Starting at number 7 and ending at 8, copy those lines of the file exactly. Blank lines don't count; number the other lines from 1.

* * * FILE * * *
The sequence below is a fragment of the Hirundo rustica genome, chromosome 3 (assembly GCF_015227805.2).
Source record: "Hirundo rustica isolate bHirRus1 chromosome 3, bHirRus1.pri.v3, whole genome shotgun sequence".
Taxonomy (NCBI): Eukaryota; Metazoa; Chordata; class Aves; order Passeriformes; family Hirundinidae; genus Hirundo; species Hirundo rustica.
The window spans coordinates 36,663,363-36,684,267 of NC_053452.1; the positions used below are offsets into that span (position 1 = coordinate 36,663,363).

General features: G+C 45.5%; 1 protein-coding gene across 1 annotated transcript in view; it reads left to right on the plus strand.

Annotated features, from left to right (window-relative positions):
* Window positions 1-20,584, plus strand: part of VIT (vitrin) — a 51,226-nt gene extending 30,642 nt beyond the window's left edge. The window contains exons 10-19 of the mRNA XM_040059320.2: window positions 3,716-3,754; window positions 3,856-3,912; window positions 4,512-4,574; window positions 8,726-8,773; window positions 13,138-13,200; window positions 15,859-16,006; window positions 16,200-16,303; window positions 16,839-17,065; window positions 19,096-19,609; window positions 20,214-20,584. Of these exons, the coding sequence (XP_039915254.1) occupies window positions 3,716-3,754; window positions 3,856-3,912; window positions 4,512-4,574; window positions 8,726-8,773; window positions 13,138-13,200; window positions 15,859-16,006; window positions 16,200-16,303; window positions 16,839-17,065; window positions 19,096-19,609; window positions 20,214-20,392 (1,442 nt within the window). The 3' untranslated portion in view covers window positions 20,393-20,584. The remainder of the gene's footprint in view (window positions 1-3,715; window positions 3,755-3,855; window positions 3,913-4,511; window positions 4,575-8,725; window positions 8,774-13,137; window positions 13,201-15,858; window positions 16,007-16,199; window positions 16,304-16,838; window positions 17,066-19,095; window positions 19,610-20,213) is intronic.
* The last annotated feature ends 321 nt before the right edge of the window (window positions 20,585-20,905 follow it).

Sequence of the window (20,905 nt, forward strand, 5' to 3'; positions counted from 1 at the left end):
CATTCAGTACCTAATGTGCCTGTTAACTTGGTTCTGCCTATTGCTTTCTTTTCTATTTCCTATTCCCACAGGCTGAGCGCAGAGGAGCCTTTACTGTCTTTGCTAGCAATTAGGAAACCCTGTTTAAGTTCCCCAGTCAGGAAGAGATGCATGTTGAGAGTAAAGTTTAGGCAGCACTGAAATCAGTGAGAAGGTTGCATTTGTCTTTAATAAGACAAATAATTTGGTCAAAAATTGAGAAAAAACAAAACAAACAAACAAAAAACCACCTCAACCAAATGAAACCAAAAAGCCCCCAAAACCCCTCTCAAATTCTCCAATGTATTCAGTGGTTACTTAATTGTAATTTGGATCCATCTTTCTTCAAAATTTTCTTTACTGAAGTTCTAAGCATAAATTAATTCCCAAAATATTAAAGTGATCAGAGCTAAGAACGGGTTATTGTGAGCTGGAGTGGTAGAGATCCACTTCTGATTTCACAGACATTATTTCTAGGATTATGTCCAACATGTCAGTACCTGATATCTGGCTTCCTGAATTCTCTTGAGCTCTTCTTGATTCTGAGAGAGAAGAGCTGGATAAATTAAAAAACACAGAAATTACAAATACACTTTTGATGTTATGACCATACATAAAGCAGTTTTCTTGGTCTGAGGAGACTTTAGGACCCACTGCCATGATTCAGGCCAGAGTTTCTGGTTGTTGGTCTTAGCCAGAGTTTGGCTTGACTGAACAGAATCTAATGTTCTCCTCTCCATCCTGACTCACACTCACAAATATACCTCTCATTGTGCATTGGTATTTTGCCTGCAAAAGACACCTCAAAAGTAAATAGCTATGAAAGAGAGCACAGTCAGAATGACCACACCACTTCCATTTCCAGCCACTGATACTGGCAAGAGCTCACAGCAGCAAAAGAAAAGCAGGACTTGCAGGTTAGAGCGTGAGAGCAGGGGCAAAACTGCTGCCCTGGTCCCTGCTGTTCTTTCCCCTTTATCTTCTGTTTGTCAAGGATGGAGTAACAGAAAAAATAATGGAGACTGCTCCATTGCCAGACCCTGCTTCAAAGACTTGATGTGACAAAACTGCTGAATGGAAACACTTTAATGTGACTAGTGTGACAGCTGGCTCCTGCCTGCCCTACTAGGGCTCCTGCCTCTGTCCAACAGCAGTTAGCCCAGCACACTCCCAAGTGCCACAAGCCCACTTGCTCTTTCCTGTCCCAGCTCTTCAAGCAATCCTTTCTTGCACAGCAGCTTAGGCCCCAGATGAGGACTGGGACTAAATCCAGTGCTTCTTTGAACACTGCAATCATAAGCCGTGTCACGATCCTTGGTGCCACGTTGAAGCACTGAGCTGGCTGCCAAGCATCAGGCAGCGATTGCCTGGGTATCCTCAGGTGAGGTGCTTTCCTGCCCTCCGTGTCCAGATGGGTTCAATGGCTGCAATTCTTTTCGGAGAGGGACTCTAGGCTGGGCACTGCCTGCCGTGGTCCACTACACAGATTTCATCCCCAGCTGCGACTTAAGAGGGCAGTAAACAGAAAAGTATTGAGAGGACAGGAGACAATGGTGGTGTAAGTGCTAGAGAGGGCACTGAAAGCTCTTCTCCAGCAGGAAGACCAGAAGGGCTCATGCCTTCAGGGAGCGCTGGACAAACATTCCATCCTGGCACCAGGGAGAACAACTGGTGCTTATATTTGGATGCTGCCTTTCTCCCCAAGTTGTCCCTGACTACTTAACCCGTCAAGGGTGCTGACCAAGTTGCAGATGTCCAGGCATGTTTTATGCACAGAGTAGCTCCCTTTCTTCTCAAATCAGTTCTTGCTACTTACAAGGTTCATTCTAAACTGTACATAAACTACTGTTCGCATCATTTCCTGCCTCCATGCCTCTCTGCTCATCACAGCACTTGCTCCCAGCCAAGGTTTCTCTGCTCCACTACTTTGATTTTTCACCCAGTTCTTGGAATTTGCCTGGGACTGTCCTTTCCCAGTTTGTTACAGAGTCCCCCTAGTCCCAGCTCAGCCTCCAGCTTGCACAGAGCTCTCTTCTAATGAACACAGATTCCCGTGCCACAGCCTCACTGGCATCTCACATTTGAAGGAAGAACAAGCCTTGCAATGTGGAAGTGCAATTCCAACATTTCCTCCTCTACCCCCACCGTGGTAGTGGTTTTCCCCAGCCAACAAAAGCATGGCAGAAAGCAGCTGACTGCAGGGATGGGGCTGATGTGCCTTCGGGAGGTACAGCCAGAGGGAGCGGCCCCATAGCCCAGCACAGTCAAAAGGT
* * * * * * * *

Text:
* Window positions 1-20,584, plus strand: part of VIT (vitrin) — a 51,226-nt gene extending 30,642 nt beyond the window's left edge. The window contains exons 10-19 of the mRNA XM_040059320.2: window positions 3,716-3,754; window positions 3,856-3,912; window positions 4,512-4,574; window positions 8,726-8,773; window positions 13,138-13,200; window positions 15,859-16,006; window positions 16,200-16,303; window positions 16,839-17,065; window positions 19,096-19,609; window positions 20,214-20,584. Of these exons, the coding sequence (XP_039915254.1) occupies window positions 3,716-3,754; window positions 3,856-3,912; window positions 4,512-4,574; window positions 8,726-8,773; window positions 13,138-13,200; window positions 15,859-16,006; window positions 16,200-16,303; window positions 16,839-17,065; window positions 19,096-19,609; window positions 20,214-20,392 (1,442 nt within the window). The 3' untranslated portion in view covers window positions 20,393-20,584. The remainder of the gene's footprint in view (window positions 1-3,715; window positions 3,755-3,855; window positions 3,913-4,511; window positions 4,575-8,725; window positions 8,774-13,137; window positions 13,201-15,858; window positions 16,007-16,199; window positions 16,304-16,838; window positions 17,066-19,095; window positions 19,610-20,213) is intronic.
* The last annotated feature ends 321 nt before the right edge of the window (window positions 20,585-20,905 follow it).